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Being a Team Leader Post-COVID-19

The COVID-19 pandemic changed nearly everything, and business operations like team leadership were no exception. Here are some leadership lessons emerging from the effects of the pandemic.

1. Personal Connections and Compassion

Eyal Gutentag┬ábelieves it’s important for business and team leaders to recognize that the financial crisis caused by COVID-19 is secondary to the health crisis. According to Eyal Gutentag, the time is ripe for management to begin focusing on compassion, encouragement and human connection with their teams. This is because you need to help your employees feel safe, cared for and like they have support to get back on track before you can work out business or financial issues caused by the pandemic. Your employees are your company’s backbone. Without them and without a strong personal connection with them, your business will have a much harder time returning to pre-COVID functionality.

2. Familiarity with Remote Technology

One of the good things to come out of the pandemic’s effect on businesses is the increased comfortableness employees have developed with using remote business technology. In the opinion of Eyal Gutentag, this is a golden opportunity to continue to improve communications across your organization. You may be able to start virtual coffee breaks where different departments can mingle on a video call or encourage team and department leaders to send out invites to informal virtual Q&A sessions. This way, employees at all levels of your company can become more familiar with each other and can feel more comfortable sharing opinions, feedback and suggestions.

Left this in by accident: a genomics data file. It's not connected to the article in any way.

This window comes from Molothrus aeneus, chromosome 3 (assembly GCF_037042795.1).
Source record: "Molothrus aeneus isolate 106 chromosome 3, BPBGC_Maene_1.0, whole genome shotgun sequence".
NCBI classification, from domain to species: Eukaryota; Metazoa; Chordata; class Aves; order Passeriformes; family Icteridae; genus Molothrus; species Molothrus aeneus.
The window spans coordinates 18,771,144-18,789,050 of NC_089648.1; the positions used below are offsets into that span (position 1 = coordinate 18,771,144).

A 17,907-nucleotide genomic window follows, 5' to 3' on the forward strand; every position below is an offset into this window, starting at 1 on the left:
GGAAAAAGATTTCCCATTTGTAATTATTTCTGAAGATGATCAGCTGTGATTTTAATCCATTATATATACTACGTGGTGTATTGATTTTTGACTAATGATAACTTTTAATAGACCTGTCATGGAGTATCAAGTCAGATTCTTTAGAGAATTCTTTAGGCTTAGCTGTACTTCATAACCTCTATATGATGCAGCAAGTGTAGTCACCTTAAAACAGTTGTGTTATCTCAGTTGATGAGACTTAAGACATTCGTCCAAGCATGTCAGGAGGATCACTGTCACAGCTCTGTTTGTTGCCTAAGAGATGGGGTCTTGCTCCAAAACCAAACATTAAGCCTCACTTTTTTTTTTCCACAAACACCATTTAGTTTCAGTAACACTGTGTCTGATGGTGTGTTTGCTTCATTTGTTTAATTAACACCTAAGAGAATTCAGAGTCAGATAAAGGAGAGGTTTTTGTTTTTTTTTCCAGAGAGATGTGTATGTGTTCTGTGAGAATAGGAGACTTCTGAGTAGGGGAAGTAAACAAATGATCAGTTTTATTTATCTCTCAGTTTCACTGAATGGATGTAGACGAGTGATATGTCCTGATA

3. Flexibility

Eyal Gutentag Manager┬ástates that it’s important for leaders to remain flexible, even as vaccinations roll out. With more people gaining access to vaccinations, it may be an enticing idea to open the office fully right away, for example, but it can be a much safer bet to stay flexible. Not all of your employees will feel comfortable coming back into the office right away, especially those who are at risk of more severe illness if exposed. Others may simply have found they prefer working remotely to going into the office every day. It may take some trial and error to find the right balance, but according to Eyal Gutentag, it can provide several benefits. It will help your retention and loyalty rates, as well as make you an attractive choice for potential talent. That doesn’t mean you should just let employees do whatever they want, either. Instead, you can take this time to try out certain flexible work options, such as allowing employees to work from home part of the week or taking flexible work hours in order to make appointments more easily. You can also get employees involved in this process. Ask what their preferences are, what they like about working remotely and what they miss about the office.

The COVID-19 pandemic has changed nearly all aspects of society irrevocably, and business operations are no different. However, if you use those changes to your advantage and incorporate the new emphases on flexibility, compassion and personal, human connections with your team members, you can become an even better leader than before.

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